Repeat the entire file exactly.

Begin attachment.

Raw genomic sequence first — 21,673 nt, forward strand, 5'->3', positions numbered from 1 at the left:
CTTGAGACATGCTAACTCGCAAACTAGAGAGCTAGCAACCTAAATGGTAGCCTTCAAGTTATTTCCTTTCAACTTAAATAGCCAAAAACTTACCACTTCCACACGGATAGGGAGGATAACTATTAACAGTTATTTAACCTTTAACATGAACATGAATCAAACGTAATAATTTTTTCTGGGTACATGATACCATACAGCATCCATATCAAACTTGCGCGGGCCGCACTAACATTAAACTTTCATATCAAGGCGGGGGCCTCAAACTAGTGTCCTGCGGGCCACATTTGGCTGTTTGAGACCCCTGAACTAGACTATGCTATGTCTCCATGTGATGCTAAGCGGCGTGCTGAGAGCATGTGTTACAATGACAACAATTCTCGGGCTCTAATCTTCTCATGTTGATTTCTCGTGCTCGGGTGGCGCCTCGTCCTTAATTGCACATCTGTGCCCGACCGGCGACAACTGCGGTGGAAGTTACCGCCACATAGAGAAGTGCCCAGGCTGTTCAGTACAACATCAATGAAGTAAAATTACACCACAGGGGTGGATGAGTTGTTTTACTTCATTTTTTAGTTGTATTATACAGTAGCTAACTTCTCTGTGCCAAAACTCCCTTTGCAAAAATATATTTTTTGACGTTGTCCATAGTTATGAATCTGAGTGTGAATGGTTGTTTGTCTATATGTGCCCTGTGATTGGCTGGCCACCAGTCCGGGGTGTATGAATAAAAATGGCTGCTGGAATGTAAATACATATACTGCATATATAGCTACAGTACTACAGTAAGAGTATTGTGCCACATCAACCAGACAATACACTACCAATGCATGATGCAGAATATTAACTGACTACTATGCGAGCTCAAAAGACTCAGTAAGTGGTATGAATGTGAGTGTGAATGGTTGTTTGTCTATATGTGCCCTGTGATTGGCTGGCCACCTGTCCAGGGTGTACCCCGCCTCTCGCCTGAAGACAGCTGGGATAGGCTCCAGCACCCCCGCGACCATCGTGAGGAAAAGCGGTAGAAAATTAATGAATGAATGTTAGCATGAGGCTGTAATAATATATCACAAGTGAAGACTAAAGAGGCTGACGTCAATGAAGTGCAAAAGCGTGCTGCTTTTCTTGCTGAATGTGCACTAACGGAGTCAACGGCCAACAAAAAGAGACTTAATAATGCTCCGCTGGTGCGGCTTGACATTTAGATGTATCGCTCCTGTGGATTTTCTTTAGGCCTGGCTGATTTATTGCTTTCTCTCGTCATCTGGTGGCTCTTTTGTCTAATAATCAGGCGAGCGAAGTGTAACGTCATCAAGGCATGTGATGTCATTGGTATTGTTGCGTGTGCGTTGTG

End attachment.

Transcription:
Raw genomic sequence first — 21,673 nt, forward strand, 5'->3', positions numbered from 1 at the left:
CTTGAGACATGCTAACTCGCAAACTAGAGAGCTAGCAACCTAAATGGTAGCCTTCAAGTTATTTCCTTTCAACTTAAATAGCCAAAAACTTACCACTTCCACACGGATAGGGAGGATAACTATTAACAGTTATTTAACCTTTAACATGAACATGAATCAAACGTAATAATTTTTTCTGGGTACATGATACCATACAGCATCCATATCAAACTTGCGCGGGCCGCACTAACATTAAACTTTCATATCAAGGCGGGGGCCTCAAACTAGTGTCCTGCGGGCCACATTTGGCTGTTTGAGACCCCTGAACTAGACTATGCTATGTCTCCATGTGATGCTAAGCGGCGTGCTGAGAGCATGTGTTACAATGACAACAATTCTCGGGCTCTAATCTTCTCATGTTGATTTCTCGTGCTCGGGTGGCGCCTCGTCCTTAATTGCACATCTGTGCCCGACCGGCGACAACTGCGGTGGAAGTTACCGCCACATAGAGAAGTGCCCAGGCTGTTCAGTACAACATCAATGAAGTAAAATTACACCACAGGGGTGGATGAGTTGTTTTACTTCATTTTTTAGTTGTATTATACAGTAGCTAACTTCTCTGTGCCAAAACTCCCTTTGCAAAAATATATTTTTTGACGTTGTCCATAGTTATGAATCTGAGTGTGAATGGTTGTTTGTCTATATGTGCCCTGTGATTGGCTGGCCACCAGTCCGGGGTGTATGAATAAAAATGGCTGCTGGAATGTAAATACATATACTGCATATATAGCTACAGTACTACAGTAAGAGTATTGTGCCACATCAACCAGACAATACACTACCAATGCATGATGCAGAATATTAACTGACTACTATGCGAGCTCAAAAGACTCAGTAAGTGGTATGAATGTGAGTGTGAATGGTTGTTTGTCTATATGTGCCCTGTGATTGGCTGGCCACCTGTCCAGGGTGTACCCCGCCTCTCGCCTGAAGACAGCTGGGATAGGCTCCAGCACCCCCGCGACCATCGTGAGGAAAAGCGGTAGAAAATTAATGAATGAATGTTAGCATGAGGCTGTAATAATATATCACAAGTGAAGACTAAAGAGGCTGACGTCAATGAAGTGCAAAAGCGTGCTGCTTTTCTTGCTGAATGTGCACTAACGGAGTCAACGGCCAACAAAAAGAGACTTAATAATGCTCCGCTGGTGCGGCTTGACATTTAGATGTATCGCTCCTGTGGATTTTCTTTAGGCCTGGCTGATTTATTGCTTTCTCTCGTCATCTGGTGGCTCTTTTGTCTAATAATCAGGCGAGCGAAGTGTAACGTCATCAAGGCATGTGATGTCATTGGTATTGTTGCGTGTGCGTTGTG